I think the key is habitat structural complexity and diversity. Fish are attracted to places for food and shelter, and complex structures provides refuges of different sizes as well as diverse feeding surfaces. Maximizing habitat complexity can be done by adding artificial structures and maximizing coral diversity.
Then obviously, site selection is very important, making sure that the restored area is somehow connected to healthy fish populations – the ideal scenario being for the restored sites to be within no-take marine protected areas. The more the restoration efforts can be integrated within resilience-based management, the better success we’re likely to see in the long-term.
Q3: Which fishes do you think are most important to attempt to attract when planning a restoration project?
That’s a tricky question- I think it all depends on the initial goals of the project. If initial goals are focused on enhancing fish nursery habitat for local fishermen, then it’s important to specifically look at the response of fish species that are important for these fisheries. These may have specific food and shelter requirements that the restoration efforts can accommodate. If initial goals are focused on restoring ecological function and resilience, then we need to look at the response of functionally important fish species and restoring key ecological processes such as herbivory. These goals are not necessarily mutually exclusive, but better defining goals is important when planning and designing restoration efforts.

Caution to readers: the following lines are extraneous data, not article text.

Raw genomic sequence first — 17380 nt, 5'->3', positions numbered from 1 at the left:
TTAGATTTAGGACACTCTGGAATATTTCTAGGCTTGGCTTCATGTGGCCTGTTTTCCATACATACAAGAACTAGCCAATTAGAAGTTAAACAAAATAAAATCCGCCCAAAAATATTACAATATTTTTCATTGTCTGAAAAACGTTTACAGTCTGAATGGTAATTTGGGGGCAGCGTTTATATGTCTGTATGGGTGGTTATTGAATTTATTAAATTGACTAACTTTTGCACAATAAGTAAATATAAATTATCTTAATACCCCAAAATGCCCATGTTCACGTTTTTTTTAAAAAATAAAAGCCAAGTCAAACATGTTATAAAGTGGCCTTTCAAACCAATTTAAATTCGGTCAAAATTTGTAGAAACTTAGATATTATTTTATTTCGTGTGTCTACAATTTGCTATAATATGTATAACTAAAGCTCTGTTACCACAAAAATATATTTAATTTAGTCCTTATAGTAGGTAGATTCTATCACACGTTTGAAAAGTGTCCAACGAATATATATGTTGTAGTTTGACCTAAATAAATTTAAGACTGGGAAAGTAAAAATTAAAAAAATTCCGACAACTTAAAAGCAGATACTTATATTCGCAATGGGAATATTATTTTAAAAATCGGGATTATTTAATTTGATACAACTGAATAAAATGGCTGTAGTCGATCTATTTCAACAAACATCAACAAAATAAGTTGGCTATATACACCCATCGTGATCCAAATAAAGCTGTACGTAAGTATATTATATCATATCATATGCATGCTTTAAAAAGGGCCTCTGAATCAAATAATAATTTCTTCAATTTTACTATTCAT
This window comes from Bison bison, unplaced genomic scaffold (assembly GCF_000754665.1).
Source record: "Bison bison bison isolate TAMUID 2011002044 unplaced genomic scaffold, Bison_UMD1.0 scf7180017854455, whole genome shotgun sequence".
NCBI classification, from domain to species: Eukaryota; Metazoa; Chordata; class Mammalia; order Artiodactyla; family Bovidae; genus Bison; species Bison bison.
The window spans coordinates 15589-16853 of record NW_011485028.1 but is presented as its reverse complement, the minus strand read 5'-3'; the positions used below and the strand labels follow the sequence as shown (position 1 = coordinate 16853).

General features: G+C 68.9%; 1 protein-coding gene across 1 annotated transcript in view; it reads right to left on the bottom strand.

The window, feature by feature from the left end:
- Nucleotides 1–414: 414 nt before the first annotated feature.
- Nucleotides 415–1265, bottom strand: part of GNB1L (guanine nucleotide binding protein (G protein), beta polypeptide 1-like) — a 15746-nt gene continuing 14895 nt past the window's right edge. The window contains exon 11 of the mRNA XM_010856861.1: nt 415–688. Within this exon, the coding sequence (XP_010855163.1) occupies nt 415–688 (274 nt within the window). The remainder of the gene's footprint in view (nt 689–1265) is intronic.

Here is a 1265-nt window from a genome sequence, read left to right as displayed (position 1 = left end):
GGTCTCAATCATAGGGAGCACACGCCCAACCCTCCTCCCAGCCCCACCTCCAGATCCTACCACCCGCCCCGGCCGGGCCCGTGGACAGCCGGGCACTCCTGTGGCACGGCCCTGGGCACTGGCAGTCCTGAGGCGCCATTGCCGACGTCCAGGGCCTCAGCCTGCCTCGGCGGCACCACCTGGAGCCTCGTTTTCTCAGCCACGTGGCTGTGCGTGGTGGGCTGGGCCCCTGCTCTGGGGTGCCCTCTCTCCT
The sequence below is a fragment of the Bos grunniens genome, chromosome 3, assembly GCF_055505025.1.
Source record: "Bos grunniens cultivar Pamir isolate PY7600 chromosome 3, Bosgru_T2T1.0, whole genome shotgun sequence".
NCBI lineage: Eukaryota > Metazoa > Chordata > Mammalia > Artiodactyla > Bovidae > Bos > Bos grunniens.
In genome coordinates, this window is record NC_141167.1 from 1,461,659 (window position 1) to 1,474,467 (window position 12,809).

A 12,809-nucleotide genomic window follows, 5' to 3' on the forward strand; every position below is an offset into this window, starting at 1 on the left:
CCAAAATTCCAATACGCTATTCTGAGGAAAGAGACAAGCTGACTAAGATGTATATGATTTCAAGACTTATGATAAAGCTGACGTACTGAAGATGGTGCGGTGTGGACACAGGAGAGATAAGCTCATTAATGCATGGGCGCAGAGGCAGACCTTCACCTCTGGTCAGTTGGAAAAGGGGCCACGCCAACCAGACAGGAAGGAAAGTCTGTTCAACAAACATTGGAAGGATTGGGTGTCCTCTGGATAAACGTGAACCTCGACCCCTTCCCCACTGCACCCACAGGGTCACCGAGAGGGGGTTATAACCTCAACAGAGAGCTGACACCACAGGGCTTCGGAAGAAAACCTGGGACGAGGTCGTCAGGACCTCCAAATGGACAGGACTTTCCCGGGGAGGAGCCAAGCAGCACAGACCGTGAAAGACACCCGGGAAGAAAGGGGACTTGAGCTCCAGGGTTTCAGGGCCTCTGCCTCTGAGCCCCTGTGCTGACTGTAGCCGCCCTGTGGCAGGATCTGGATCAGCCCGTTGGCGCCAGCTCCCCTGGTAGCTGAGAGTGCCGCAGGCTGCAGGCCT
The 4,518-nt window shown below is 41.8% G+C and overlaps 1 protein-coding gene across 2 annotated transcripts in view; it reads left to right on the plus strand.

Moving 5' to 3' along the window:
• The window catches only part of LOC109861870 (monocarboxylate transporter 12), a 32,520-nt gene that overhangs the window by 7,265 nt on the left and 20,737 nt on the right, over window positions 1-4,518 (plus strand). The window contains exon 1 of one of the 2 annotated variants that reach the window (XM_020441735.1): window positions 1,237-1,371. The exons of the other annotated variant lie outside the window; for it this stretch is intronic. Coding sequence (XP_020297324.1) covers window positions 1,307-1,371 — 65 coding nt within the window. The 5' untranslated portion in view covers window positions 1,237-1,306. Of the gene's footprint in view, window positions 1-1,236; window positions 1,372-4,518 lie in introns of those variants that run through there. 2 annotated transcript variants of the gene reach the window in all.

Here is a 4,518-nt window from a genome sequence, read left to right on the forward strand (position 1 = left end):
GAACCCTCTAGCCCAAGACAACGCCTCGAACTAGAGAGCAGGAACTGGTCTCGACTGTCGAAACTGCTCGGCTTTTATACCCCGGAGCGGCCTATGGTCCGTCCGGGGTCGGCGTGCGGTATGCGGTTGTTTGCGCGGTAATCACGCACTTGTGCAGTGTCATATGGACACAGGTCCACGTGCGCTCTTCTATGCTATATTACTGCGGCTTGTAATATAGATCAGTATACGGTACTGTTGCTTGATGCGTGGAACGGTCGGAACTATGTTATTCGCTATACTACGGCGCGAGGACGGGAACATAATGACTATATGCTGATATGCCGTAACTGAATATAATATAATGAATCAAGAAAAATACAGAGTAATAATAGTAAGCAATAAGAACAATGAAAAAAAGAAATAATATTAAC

Q4: You have now written several papers and book chapters on coral reef restoration, what are the main lessons you have learned, that you think the industry needs to heed in order to be more successful in the future?
I would say that the most important lesson I have learned is that there is a lot more to coral restoration than growing and planting corals. In particular, it can be a useful educational tool that encourages tangible behavioral changes and improves the social resilience of local communities as well as the ecological resilience of the reef. But there is no “one size fits all” approach. To be successful it needs to be carefully planned and designed against specific long-term goals, integrate stakeholder engagement, and most importantly be integrated within a greater reef management plan that act on stressors such as MPAs, water quality and predator control, and the obvious elephant in the room: climate change.
We want to wish our sincerest congratulations to Dr. Margaux Hein for this valuable and encouraging study, and also a big congratulations to her co-author, and our board member Eloise “Elle” Haskin, on her first scientific publication! Surely many more are to come.
Also be sure to check out what Dr. Hein is currently working on by checking out her marine restoration and consultancy company website.